Tony Quinlan, Business Speaker, Business Storytelling, Business Psychologist, Communication consultant, Tony Quinlan tells stories with passion, a passion for communication, a passion for emotional health and a passion for people. Having worked with large and small organisations to improve their internal and external communications and culture, he has a unique vision of how organisations can communicate at a heart-felt level with their audiences. Having turned around press perceptions of IBM in Scotland, worked with UNICEF in the UK and run small voluntary organisations, he has the experience and insight to create powerful communications for any organisations.

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Tony Quinlan

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Tony Quinlan tells stories with passion, a passion for communication, a passion for emotional health and a passion for people.

Having worked with large and small organisations to improve their internal and external communications and culture, he has a unique vision of how organisations can communicate at a heart-felt level with their audiences. Having turned around press perceptions of IBM in Scotland, worked with UNICEF in the UK and run small voluntary organisations, he has the experience and insight to create powerful communications for any organisations.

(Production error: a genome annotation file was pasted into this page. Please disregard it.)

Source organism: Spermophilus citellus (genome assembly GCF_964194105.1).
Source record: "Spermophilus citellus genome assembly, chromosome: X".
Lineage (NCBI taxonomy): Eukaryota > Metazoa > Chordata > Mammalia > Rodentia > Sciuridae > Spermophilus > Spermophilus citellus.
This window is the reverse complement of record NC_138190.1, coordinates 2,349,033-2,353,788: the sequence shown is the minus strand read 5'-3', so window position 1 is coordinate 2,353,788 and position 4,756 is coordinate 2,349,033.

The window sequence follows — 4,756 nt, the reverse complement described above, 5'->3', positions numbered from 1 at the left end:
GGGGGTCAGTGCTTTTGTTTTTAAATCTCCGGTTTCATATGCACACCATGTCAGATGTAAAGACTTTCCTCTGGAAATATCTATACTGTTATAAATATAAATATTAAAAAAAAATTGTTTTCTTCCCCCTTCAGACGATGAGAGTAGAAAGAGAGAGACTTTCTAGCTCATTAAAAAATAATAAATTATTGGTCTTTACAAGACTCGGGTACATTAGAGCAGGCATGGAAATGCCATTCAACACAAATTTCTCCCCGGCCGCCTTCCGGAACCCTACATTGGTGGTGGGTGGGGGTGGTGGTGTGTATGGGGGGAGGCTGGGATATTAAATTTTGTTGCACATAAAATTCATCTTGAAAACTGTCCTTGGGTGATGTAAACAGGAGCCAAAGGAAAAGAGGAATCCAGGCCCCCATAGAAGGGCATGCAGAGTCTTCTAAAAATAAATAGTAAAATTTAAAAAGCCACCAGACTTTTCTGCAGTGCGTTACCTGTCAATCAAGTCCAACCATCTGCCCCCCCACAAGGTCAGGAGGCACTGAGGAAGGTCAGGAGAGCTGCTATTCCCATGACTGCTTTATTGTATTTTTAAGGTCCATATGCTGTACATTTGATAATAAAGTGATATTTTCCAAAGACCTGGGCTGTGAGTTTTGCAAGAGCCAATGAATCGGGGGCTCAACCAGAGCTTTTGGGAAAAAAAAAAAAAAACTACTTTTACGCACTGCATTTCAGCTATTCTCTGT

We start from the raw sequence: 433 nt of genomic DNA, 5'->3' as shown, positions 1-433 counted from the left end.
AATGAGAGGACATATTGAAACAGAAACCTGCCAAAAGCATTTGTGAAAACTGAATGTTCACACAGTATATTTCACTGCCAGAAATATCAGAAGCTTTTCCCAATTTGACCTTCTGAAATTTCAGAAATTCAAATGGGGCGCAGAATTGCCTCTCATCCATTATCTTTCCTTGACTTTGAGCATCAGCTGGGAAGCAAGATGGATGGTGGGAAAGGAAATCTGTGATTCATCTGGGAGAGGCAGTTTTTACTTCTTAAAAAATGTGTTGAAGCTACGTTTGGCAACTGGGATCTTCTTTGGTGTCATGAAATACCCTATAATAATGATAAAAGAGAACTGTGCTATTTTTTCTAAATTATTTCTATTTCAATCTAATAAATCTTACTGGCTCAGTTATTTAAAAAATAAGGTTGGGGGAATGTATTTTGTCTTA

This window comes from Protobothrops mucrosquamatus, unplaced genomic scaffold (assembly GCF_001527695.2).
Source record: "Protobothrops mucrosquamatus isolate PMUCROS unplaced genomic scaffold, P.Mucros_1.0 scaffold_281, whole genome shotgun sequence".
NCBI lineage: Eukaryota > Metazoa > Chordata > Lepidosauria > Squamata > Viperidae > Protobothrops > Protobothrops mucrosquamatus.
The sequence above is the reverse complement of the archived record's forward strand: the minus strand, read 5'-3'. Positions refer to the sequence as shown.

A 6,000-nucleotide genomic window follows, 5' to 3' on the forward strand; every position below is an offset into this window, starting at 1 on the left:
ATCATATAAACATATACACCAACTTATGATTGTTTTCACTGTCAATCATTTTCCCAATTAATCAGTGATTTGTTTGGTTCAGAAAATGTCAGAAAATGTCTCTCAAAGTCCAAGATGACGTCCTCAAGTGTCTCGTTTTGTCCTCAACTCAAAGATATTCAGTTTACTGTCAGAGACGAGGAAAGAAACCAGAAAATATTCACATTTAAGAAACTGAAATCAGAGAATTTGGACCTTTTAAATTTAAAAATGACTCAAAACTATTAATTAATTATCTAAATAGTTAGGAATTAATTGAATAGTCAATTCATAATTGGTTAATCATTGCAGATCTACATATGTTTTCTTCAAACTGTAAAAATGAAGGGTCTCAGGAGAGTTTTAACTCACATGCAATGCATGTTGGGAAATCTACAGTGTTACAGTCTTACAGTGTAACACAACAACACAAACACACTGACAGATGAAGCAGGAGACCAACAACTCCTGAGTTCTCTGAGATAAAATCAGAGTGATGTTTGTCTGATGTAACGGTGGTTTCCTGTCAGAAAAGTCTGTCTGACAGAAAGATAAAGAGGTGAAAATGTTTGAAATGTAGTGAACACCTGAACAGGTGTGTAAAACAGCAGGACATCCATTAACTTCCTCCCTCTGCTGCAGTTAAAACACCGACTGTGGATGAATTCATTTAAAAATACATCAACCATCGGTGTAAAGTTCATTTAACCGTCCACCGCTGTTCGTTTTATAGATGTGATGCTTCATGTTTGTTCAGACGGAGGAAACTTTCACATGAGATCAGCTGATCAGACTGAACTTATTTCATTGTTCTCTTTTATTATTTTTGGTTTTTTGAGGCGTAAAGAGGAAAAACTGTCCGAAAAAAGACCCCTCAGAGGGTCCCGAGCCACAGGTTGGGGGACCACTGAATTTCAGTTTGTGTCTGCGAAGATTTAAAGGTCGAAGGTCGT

While working as a communications consultant with international corporations, he also was heavily involved in the strategic planning and day-to-day running of a children's charity in South London. The combination of handling audiences of 1,000 children for four hours at a time and working with senior directors and vice-presidents of US companies was the perfect way to keep his head on the ground.

Research while studying for an MBA into the historic use of stories and myths has resulted in the application of stories as a solution to many problems within organisations - to astonishing effect.

The greatest satisfaction, he says, is telling the story that turns on the light for someone - and then watching that light spread.

Areas of Expertise

Internal communication
Press and public relations
Issues management
Press interview preparation
Strategic message management
Emotional work environment and styles
Organisational cultures

Designs and leads workshops in leadership, team building and change management; presentation skills, creativity and learning.
Example Scenario:

Take two companies – Alpha Engineering Ltd and Beta Production plc. Both have similar histories, results, products and geography. They are both the subject of takeover bids. Now, let’s loiter around the coffee machine and listen to the conversations going on.